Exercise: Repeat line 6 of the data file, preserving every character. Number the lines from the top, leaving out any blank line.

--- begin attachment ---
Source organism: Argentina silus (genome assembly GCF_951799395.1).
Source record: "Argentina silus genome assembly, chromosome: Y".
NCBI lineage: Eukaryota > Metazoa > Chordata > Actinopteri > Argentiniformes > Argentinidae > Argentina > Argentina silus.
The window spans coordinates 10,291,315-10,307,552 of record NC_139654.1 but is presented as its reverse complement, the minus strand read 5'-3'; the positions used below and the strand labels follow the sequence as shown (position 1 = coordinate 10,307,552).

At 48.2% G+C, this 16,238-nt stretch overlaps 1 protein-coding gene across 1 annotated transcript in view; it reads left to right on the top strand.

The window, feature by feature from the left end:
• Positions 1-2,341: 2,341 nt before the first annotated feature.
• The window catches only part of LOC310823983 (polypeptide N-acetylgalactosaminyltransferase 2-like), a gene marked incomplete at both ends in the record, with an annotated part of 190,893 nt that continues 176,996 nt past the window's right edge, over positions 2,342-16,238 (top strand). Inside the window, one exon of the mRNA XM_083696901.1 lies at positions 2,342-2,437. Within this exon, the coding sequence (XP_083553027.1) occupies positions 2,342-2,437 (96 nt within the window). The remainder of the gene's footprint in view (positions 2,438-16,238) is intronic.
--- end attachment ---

The window, feature by feature from the left end: